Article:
At the Westbrook Pointe apartments Monday, the screams of children running and playing in a field quieted as a few hundred residents joined hands in a circle. One by one, each participant shouted words like “togetherness” and “understanding.”
The community event, organized by the New England Arab American Organization and Westbrook Community Services, was meant as a gesture of solidarity between Westbrook and its Muslim community following threatening messages that were left at the complex last week.
Westbrook police are still investigating the small, typed notes, which read “All Muslims are Terrorists should be Killed.” Four notes were discovered on the ground and stuck on cars Wednesday, Aug. 17, prompting fear among some Westbrook Pointe residents. Many are Iraqi immigrants, who a day later, were invited to a meeting with police officials.
Police Chief Janine Roberts, who along with other officers, joined the circle Monday, said there is no update in the investigation. The threats are assumed to be in reaction to news reports about Adnan Fazeli, a Maine refugee who was radicalized and died fighting for the Islamic State in Lebanon. The reports said Fazeli lived at Westbrook Pointe for a brief time.
Zoe Sahloul, the director of the New England Arab American Organization, which now has a small office at the Westbrook Community Center, said the event was organized to let people living at Westbrook Pointe know “that they’re not alone.”
Sahloul, who immigrated from Lebanon in the late 90s, said she started the organization as a bridge between the two cultures. She said newcomers often feel isolated. The organization has an enrollment of 56 people so far.
During the event Monday, a large ribbon was attached to nearby trees, and guests were invited to write thoughts or prayers on butterfly-shaped pieces of paper.
Resident Kathleen O’Neill-Lussier said she’s recently started a grant-funded Westbrook program called Neighbor to Neighbor, which has similar goals of the Arab American Organization.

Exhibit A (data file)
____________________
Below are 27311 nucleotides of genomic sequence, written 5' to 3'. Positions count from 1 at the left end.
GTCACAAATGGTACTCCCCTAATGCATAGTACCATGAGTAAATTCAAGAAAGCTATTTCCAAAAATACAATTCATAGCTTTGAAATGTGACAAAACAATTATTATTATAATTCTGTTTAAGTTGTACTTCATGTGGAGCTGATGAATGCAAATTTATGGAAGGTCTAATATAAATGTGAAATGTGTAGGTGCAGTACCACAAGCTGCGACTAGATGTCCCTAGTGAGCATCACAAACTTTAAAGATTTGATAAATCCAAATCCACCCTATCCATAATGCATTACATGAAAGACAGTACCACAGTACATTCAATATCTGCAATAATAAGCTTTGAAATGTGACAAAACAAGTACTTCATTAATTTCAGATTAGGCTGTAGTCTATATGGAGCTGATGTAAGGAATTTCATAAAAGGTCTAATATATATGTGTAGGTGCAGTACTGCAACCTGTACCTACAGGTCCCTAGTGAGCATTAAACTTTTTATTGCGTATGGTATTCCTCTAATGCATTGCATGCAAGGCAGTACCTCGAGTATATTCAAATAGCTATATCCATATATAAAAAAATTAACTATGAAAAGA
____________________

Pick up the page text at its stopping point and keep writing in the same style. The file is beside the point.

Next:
“The goal is to help people who are new here connect with the neighborhoods and resources,” she said.
Dozens of children rode bicycles, played basketball or ran in the fields during the event Monday. Many weren’t shy about their backgrounds. Three boys, ranging in age from 7-10, said they have lived in Westbrook since they came from Iraq when they were toddlers. They attend Saccarappa Elementary School and Westbrook Middle School. One said he was excited that the city is rebuilding the school to make it bigger.
For the adult residents, however, the recent threats were reminders of the reasons they left their countries in the first place.
Ramzi Al-Qayyar, an Iraqi resident of Westbrook Pointe, said during the event that he’s lived in Westbrook for 3½ years and loves Maine and the American culture. He said Muslims are a peaceful people.
“We exclude these people from humanity,” he said, referring to radicals who promote violence.
“We came from hell,” he added. “We love the American life here. We don’t want to lose this, or be running from something we’re afraid of.”
Al-Qayyar said he’d also like to see the Iraqi and other Muslim residents get more involved in the community. Many people during the event had never met, and were introducing themselves.
Of the circle, Sahloul said she hoped residents would feel how big it is, and “how strong the support is.”
“I really believe in Maine and the city, and how wonderful it is,” she said. “I really hate to see this one incident causing all this negativity.”
Sahloul said an ice cream truck was set to make an appearance at 6 p.m., handing out free samples. She said some of the neighborhood children have grown afraid of going too far from the neighborhood.
Mayor Colleen Hilton, who also attended the event, said she had a lot of conversations with Westbrook Pointe residents.
“I think they just appreciate the turnout and support,” she said of the event.
Sahloul said she also attended the meeting with police officials last week. She said despite the initial negativity, the biggest take away from the meeting was that “although we all came from different places, we’re now here together. So we should learn how to work together.”
Promptly at 6 p.m., the music from the ice cream truck could be heard rounding the corner from Prospect Street. As quickly as the large circle in the field had come together, it broke apart, and a new line formed for ice cream.
A circle formed Monday at the Westbrook Pointe apartments was organized as a symbol of support for the city’s Muslim community following threats left at the complex last week.
Guests at a community event supporting Westbrook’s Muslim community wrote messages to hang along a line of trees.